Rents at all-time high
The cost of renting a home has diverged from negative inflation as annual rent rises accelerate to 6.3%, according to Your Move and Reeds Rains’ Buy-to-Let Index.
Rents rose by 1.6 per cent between August and September alone in contrast to consumer prices which are now 0.1 per cent lower than in September 2014, according to the Office for National Statistics.
On a cumulative basis the difference with inflation is starker. Rents are now almost a quarter (24.4%) higher than in January 2010, while the index of CPI inflation is just 14.1 per cent higher over the same period. This means rents have risen by 10.3 per cent in real terms since the start of the decade.
Adrian Gill, director of estate agents Reeds Rains and Your Move, said: “Rents are rising strongly in real terms due to the recent acceleration in wages, and the much deeper and longer-term shortage of available properties across the UK – of all tenures.
“Meanwhile, as the price of everyday essentials plateaus and even falls, rents are no longer following the same broad trends. The cost of a place to live has now uncoupled from the cost of living. As long as this supply and demand imbalance keeps up, it is hard to see any reversal in the speed of rent rises.
“In many ways housing is more essential than other expenses, so this also raises important questions about the nature of inflation. In this case, reform of the UK housing market and planning system is the only serious way to maintain steadier rental inflation.”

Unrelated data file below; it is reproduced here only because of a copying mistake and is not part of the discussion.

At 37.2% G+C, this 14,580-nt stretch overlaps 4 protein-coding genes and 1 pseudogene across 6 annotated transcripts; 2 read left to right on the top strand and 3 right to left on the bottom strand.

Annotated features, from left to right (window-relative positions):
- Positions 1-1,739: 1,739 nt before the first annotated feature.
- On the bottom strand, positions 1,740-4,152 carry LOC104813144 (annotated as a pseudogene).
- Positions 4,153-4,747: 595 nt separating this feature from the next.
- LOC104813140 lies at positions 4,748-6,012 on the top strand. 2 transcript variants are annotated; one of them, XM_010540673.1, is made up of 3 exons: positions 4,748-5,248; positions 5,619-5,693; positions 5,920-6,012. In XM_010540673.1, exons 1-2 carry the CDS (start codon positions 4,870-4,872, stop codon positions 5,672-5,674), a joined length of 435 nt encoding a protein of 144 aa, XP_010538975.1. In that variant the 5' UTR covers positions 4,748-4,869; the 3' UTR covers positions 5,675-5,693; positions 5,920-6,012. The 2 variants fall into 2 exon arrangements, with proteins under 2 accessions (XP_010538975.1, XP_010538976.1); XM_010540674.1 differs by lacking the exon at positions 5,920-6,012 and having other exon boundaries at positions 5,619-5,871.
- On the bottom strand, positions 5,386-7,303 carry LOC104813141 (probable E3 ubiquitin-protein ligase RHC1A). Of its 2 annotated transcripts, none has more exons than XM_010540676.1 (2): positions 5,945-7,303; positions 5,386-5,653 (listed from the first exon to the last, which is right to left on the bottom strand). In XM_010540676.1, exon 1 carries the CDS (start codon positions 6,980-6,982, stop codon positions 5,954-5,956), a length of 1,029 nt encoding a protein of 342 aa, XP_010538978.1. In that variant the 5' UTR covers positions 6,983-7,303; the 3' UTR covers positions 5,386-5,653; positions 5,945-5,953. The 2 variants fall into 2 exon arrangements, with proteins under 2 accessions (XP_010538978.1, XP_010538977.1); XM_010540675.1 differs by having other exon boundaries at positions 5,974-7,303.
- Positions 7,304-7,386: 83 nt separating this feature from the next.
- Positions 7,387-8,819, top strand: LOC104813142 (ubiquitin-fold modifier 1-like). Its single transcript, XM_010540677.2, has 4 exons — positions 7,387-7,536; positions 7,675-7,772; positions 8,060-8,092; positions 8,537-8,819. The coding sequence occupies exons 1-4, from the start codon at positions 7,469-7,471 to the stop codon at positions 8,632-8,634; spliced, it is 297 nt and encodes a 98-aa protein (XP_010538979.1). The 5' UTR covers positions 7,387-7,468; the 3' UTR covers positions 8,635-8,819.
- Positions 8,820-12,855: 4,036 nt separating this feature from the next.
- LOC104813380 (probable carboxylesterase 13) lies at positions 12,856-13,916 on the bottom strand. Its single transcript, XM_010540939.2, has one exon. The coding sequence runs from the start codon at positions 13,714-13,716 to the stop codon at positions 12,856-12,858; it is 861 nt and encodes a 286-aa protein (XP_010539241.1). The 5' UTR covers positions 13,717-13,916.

Five out of 10 regions of England and Wales have also witnessed individual rent records in September. Rents in London have risen most rapidly, up 11.6 per cent on an annual basis to a new record of £1,301 per month. The annual change in London has also overtaken the East of England, where rents are now rising marginally more slowly, yet are still up 8.8 per cent over the past 12 months.
Record rents in the East Midlands are now 6.7 per cent higher than 12 months ago, at £603 per month, while the West Midlands has seen its own record of £592 per month, or 5.2 per cent higher than in September 2014.
Meanwhile, South Western rents have risen at a comparable annual rate of 5.5 per cent to stand at a fresh local record of £691 per month. The final region to see a local record, rents in the South East now average £831 per month, but have risen more slowly, by 3.6 per cent since September 2014.
“We are in the middle of the busiest time of year in the rental market. September and October are especially important given the student rental market in the autumn and the echoes of the academic year as those in their twenties start new jobs,” said Gill, “When rents hit a fresh record, it is more likely to happen at this time of year. Yet in 2015 that seasonal trend has been blown out of the water by an unprecedented acceleration.”